Thursday, November 17, 2016

William Arthur Breakspeare, Victorian Painter

William Arthur Breakspeare (1855-1914) was from Birmingham, getting much of his art training there. He spent a brief period in Paris, and lived in London starting in 1881 while retaining ties to Birmingham. His Wikipedia entry contains those and a few other details. There is little else about him on the Internet.

Breakspeare could paint competently and was able to made a career as an artist in Victorian and Edwardian times. His subjects tended to be 17th century scenes, pianos and pretty women. And his interpretations of these were conventional most of the time. As is the case for many lesser-known artists, he occasionally could make paintings worth noting.

Here are examples of Breakspeare's paintings.


The Contract
In theory, this might be an illustration or otherwise a reference to literature or an historical event because there is little intrinsic meaning in the depiction.

The Eve of Battle
The same applies here.  There is little in the way of the drama or tension I would expect in a real-world pre-battle situation.  In this painting, the men at the table seem quite calm and satisfied.  The cavalier at the right has a look of concern, but serves no dramatic purpose unless the painting is an illustration of an historical or literary source.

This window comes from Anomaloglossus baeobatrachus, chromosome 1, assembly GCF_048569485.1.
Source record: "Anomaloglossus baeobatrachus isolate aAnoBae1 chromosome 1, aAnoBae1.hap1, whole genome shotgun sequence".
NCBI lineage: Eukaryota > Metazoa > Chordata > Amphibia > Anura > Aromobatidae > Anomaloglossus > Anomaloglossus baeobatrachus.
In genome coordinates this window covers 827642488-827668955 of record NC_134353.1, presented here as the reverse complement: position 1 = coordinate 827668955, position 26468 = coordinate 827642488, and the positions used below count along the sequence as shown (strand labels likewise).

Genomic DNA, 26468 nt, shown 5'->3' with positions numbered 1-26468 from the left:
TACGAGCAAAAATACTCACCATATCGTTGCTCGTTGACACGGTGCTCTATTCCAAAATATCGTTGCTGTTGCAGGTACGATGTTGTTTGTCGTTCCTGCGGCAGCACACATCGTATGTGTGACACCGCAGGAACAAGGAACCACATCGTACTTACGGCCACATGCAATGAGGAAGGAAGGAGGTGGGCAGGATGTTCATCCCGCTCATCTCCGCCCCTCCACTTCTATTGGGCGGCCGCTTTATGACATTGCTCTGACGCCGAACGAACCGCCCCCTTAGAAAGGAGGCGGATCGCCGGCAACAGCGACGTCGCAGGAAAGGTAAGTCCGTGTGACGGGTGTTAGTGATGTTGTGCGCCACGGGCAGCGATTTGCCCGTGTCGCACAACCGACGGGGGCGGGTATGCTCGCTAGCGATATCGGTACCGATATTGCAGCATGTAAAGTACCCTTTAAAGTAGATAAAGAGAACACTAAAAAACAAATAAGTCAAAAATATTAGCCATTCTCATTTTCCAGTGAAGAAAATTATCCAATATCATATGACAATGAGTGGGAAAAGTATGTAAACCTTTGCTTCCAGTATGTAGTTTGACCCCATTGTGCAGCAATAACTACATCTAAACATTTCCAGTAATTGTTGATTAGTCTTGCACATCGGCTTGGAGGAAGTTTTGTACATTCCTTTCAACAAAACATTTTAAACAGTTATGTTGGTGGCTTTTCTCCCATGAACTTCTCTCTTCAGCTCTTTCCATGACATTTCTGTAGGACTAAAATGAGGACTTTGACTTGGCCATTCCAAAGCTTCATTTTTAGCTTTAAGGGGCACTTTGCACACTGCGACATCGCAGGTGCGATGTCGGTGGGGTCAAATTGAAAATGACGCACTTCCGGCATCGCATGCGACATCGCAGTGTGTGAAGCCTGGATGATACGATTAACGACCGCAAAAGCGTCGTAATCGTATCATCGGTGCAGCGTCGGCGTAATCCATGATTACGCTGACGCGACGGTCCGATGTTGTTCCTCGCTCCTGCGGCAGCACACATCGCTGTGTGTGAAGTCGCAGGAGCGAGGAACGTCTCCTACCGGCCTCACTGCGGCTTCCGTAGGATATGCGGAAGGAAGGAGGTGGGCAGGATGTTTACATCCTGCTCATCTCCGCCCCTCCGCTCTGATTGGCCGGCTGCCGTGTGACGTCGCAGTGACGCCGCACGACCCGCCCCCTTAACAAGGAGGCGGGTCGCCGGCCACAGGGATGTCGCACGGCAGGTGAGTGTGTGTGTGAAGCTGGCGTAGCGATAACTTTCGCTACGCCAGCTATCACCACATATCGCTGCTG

If Music be the Food of Love
Breakspeare usually included pianos where music was part of the action.  Here the man seems to be playing an organ.

Distant Thoughts
More of a sketch than a finished work, but interesting in that regard.

One of his better-known works.  Pretty fancy girl for a harvester.

The Alluring Student
Hmm.  A piano also beckons.

The Reluctant Pianist
This looks like the same piano and bench, but away from the window.

Blue Eyes
She is the same woman wearing the same dress as in the previous painting.

The End of the Evening
Finally, a scene that's not Victorian.  Very Edwardian in spirit, I'd say.

1 comment:

DamianJ said...

It's a fair point that Breakspeare's paintings lack conviction in their narrative, though his " A good bowl of punch" ( hi-res at ArtrenewalCenter ) is one of his more persuasive images, but I think the work of Meissonier (1815-1891) is more convincing ( and the originals of those I look at in the Wallace Collection - London, are extrordinary given how small they are). Equally it's hard to better Jose Jimenez Aranda ( 1837-1903) for dynamism in his scenes, and his technical skill is masterful.

The last image in your post, 'The End of the Evening' reminds me,unfortunately - to Breakspeare's detriment, of the stunning 'The end of dinner' ( Hi-res on wikimedia) by Jules-Alexandre Grün (1868-1934), which is so vivacious I can 'hear' the painting, a quality I find most gratifying because it's so rare.